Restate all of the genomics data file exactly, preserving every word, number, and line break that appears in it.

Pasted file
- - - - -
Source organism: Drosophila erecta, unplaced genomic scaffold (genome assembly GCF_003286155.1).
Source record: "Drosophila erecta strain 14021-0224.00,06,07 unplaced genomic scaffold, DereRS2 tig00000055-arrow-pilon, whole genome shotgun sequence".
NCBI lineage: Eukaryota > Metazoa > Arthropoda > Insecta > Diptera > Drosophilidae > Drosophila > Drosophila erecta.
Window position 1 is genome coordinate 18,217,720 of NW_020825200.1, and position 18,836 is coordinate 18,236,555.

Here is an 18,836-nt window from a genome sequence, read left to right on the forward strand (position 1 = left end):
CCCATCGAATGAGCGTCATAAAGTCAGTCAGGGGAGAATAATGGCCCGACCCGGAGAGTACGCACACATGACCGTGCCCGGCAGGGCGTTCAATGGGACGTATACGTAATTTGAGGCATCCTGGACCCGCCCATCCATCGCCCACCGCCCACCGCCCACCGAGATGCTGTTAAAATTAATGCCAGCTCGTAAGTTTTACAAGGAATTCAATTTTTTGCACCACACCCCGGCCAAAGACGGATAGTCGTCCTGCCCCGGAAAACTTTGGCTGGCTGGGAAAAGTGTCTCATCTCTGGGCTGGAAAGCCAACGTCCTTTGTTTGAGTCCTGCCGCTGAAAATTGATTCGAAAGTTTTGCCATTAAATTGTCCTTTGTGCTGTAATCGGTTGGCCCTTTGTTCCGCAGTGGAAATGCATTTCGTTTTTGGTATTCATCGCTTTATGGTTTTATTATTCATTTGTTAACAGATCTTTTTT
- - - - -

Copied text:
Source organism: Drosophila erecta, unplaced genomic scaffold (genome assembly GCF_003286155.1).
Source record: "Drosophila erecta strain 14021-0224.00,06,07 unplaced genomic scaffold, DereRS2 tig00000055-arrow-pilon, whole genome shotgun sequence".
NCBI lineage: Eukaryota > Metazoa > Arthropoda > Insecta > Diptera > Drosophilidae > Drosophila > Drosophila erecta.
Window position 1 is genome coordinate 18,217,720 of NW_020825200.1, and position 18,836 is coordinate 18,236,555.

Here is an 18,836-nt window from a genome sequence, read left to right on the forward strand (position 1 = left end):
CCCATCGAATGAGCGTCATAAAGTCAGTCAGGGGAGAATAATGGCCCGACCCGGAGAGTACGCACACATGACCGTGCCCGGCAGGGCGTTCAATGGGACGTATACGTAATTTGAGGCATCCTGGACCCGCCCATCCATCGCCCACCGCCCACCGCCCACCGAGATGCTGTTAAAATTAATGCCAGCTCGTAAGTTTTACAAGGAATTCAATTTTTTGCACCACACCCCGGCCAAAGACGGATAGTCGTCCTGCCCCGGAAAACTTTGGCTGGCTGGGAAAAGTGTCTCATCTCTGGGCTGGAAAGCCAACGTCCTTTGTTTGAGTCCTGCCGCTGAAAATTGATTCGAAAGTTTTGCCATTAAATTGTCCTTTGTGCTGTAATCGGTTGGCCCTTTGTTCCGCAGTGGAAATGCATTTCGTTTTTGGTATTCATCGCTTTATGGTTTTATTATTCATTTGTTAACAGATCTTTTTT